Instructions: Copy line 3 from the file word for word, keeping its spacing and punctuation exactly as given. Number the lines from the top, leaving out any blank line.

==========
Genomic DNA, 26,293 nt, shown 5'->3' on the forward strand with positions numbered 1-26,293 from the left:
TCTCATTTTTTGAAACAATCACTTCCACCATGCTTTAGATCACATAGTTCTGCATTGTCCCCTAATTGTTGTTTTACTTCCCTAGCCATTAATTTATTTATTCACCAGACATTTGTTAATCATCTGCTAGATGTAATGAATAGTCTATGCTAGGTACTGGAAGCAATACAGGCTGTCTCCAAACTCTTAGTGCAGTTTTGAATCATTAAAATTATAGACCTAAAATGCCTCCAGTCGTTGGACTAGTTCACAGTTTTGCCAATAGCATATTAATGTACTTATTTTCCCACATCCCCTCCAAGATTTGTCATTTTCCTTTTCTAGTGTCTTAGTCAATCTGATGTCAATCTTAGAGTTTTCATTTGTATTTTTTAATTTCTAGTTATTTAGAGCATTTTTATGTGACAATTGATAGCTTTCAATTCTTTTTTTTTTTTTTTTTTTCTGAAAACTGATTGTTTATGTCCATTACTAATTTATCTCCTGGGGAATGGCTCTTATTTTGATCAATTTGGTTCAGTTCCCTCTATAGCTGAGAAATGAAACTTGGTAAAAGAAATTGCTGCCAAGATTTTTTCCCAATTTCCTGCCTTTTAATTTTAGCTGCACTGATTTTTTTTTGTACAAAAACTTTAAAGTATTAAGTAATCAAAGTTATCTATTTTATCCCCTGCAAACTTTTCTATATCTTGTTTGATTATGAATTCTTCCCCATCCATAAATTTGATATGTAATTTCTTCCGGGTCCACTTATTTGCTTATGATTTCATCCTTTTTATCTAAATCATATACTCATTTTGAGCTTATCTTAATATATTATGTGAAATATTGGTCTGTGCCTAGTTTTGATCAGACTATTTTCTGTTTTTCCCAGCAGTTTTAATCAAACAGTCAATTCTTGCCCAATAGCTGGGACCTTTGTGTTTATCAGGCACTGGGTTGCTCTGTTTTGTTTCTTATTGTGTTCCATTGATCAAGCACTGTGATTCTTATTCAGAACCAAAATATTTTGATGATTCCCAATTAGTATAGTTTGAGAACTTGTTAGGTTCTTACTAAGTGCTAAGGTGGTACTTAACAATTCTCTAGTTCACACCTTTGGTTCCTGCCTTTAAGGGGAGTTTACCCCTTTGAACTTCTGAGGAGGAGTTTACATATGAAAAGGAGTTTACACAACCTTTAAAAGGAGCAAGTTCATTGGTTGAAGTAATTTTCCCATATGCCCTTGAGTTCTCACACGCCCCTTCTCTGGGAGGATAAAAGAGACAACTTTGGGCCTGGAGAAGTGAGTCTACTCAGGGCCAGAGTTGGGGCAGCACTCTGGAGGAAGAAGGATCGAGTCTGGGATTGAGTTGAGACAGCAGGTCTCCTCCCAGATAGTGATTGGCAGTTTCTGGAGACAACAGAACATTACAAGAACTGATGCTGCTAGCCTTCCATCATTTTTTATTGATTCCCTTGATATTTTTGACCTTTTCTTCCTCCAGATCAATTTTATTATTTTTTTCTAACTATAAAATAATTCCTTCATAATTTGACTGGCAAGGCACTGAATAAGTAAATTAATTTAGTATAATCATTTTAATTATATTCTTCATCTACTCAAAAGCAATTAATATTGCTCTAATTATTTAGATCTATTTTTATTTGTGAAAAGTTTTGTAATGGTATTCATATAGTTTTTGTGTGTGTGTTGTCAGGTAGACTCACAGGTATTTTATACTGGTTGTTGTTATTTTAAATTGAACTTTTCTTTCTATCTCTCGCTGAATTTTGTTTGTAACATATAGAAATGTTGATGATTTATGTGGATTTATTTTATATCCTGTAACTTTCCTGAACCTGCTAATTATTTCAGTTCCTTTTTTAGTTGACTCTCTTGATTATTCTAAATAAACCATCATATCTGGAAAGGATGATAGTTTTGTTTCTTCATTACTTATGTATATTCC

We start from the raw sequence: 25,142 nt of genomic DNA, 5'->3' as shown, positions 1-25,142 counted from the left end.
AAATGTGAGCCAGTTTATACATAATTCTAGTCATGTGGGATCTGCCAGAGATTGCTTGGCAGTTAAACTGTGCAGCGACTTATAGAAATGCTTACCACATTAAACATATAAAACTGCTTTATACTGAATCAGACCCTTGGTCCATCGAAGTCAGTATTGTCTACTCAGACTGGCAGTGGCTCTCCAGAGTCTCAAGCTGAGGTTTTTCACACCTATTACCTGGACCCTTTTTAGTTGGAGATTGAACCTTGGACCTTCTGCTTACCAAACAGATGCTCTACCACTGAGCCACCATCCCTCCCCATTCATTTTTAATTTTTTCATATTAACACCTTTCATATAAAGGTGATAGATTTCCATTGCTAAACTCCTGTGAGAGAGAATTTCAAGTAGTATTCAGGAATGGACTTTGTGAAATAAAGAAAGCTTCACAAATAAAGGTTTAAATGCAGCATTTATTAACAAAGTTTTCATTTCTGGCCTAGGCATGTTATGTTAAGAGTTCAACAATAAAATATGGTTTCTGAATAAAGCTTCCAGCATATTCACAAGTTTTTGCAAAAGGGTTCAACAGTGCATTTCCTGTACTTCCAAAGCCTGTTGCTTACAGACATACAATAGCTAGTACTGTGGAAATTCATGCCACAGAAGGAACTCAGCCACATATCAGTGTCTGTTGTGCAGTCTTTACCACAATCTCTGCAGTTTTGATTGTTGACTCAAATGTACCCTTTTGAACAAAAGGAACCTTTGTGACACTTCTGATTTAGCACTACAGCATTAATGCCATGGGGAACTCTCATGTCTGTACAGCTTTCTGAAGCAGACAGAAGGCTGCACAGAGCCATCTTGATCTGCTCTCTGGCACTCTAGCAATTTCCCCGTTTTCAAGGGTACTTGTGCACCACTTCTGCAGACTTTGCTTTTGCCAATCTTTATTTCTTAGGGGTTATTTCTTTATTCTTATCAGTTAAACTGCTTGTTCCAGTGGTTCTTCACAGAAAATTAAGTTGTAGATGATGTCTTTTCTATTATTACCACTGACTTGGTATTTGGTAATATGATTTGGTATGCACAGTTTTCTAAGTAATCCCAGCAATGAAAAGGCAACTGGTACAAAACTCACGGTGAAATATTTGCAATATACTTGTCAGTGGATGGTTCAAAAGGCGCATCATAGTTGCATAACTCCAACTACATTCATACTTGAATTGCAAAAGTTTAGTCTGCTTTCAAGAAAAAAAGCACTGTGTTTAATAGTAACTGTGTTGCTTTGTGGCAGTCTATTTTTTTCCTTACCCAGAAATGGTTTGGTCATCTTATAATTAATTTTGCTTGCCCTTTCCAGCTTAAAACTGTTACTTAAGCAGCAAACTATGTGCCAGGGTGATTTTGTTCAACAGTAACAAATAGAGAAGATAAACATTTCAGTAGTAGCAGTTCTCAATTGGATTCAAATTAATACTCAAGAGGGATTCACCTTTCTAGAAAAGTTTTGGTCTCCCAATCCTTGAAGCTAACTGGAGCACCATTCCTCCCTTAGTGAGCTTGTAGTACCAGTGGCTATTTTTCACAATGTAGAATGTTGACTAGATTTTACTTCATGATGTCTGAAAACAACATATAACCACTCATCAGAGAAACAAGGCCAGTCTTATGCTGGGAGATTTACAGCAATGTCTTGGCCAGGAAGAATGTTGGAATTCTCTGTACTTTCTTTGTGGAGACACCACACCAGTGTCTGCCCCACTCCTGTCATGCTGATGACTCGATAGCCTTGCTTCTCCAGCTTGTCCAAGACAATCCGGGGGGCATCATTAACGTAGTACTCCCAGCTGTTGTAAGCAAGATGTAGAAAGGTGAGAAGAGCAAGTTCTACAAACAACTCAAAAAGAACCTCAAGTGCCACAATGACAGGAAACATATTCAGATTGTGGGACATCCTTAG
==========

We start from the raw sequence: 25,142 nt of genomic DNA, 5'->3' as shown, positions 1-25,142 counted from the left end.